-Phys Exam I- This 48-hour course is designed to develop systematic examination skills of the skin, lung, eye, ear and heart. The course includes the proper use of the ophthalmoscope, otoscope, sphygmomanometer, stethoscope and other examination tools and procedures. Normal and abnormal findings are presented and discussed.

Haha, this was an interesting course to take as a chiropractic student. Itís important to remember, chiropractors are not just taught about the spine for 4 years in school. We are taught about EVERYTHING forward and backward, but we are EXPERTS in how the spine works. My classmates and I found it quite humorous walking around with stethoscopes and otoscopes (Otoscopes are the instruments medical doctors use to examine your ears). I honestly did not know what one was before I had to buy one, haha. It was interesting. Although my classmates and I did not agree with the reasons chiropractors have to know this stuff, it was a more interactive and practical class unlike the other ones where we just sit and listen to a teacher talk to us for fifty minutes at a time. So, I did appreciate that aspect of the course.

-Endocrine and Reproduction- This 60-hour comprehensive lecture course covers the normal function of endocrine tissues including human hormonal control systems, the functions of individual hormones and their interactions, and reproductive physiology. The course also introduces a variety of disease states that affect these endocrine tissues. We also learned about the male and female reproductive systems and their specific physiology. Along with nutrition, this was perhaps my favorite ďacademicĒ course so far during my 18 month stay at Sherman College. We learned some fascinating stuff about several of the major hormones in our bodies and how they interact with each other. A lot of what I learned in this course helped me learn about my fitness and how I treat my own body with eating, sleep, and exercise.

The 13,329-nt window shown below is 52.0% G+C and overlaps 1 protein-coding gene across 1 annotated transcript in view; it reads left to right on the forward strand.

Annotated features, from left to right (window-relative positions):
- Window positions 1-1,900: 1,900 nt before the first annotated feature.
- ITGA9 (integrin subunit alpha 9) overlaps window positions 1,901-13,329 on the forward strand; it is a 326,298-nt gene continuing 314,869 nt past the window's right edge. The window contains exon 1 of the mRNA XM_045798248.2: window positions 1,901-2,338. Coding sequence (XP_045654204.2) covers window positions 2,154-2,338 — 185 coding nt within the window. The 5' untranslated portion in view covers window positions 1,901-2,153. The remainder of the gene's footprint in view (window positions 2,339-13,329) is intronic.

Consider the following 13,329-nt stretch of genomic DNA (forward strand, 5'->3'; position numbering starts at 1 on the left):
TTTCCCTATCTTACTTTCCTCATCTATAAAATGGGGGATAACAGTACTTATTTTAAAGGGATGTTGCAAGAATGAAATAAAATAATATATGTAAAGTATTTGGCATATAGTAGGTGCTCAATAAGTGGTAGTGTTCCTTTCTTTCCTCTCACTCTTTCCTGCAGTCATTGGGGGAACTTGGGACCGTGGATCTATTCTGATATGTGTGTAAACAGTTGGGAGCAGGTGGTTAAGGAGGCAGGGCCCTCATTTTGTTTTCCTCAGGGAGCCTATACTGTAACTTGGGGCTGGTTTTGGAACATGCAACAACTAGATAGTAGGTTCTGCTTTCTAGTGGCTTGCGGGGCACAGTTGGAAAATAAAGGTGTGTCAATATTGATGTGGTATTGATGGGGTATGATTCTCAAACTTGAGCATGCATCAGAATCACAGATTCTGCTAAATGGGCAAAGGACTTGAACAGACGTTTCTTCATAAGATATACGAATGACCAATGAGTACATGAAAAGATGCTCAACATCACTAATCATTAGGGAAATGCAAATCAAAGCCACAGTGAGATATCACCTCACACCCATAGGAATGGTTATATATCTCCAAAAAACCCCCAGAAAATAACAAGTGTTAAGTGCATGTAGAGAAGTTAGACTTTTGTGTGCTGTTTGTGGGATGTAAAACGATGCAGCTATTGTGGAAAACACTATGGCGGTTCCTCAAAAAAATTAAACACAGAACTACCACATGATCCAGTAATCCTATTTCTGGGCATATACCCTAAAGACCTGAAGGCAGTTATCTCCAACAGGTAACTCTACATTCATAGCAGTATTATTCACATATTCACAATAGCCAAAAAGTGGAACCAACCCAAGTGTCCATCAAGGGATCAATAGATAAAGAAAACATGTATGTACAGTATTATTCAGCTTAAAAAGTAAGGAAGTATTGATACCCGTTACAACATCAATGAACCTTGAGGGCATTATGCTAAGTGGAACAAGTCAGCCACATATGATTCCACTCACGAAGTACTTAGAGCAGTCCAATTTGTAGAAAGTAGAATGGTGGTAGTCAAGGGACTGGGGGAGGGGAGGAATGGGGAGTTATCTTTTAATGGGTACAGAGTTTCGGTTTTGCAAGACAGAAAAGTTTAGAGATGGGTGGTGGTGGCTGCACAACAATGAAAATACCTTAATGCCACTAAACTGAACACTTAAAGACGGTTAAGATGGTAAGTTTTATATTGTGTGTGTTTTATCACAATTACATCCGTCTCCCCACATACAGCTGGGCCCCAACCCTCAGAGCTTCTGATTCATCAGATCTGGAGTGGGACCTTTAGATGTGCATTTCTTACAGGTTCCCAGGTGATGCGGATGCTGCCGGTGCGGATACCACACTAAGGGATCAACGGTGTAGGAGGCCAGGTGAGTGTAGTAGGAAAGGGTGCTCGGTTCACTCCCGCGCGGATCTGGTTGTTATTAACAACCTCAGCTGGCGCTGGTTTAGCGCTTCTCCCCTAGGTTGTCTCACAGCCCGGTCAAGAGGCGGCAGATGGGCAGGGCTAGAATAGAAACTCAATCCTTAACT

As I mentioned three or four blog entries ago, Dr. Duke is perhaps the most renown name in the academic world of Sherman College. He teaches four grueling classes that make up a 12-month sequence that students refer to ďDuke UniversityĒ due to the demanding work it takes just to pass. I am very happy and relieved to announce that my classmates and I have officially ďgraduatedĒ from Duke University this past December and are on to better days at Sherman College :-) . I canít decide which was more satisfying, completing the 9 months of smelling cadavers in the anatomy lab, or the 12 months of Dr. Dukes neurology classes. I will let you know if I ever decide between the two. All I know is I would never want to take either again, I learned a lot, but am so glad to be done with those portions of the curriculum!!

-Orthopedics/Neurology I- This 60 course covers etiology, presentation, evaluation, and management of disorders of the nervous and musculoskeletal systems.  Students are taught to conduct and assess neuromusculoskeletal and orthopedic examinations and correlate findings with information obtained from the case history and physical examination. Students must demonstrate the ability to identify, select and perform appropriate neuromusculoskeletal and orthopedic tests and procedures for a complaint or presentation.  Emphasis is placed on identifying critical information for development of a working diagnosis and determining the appropriate management of the condition.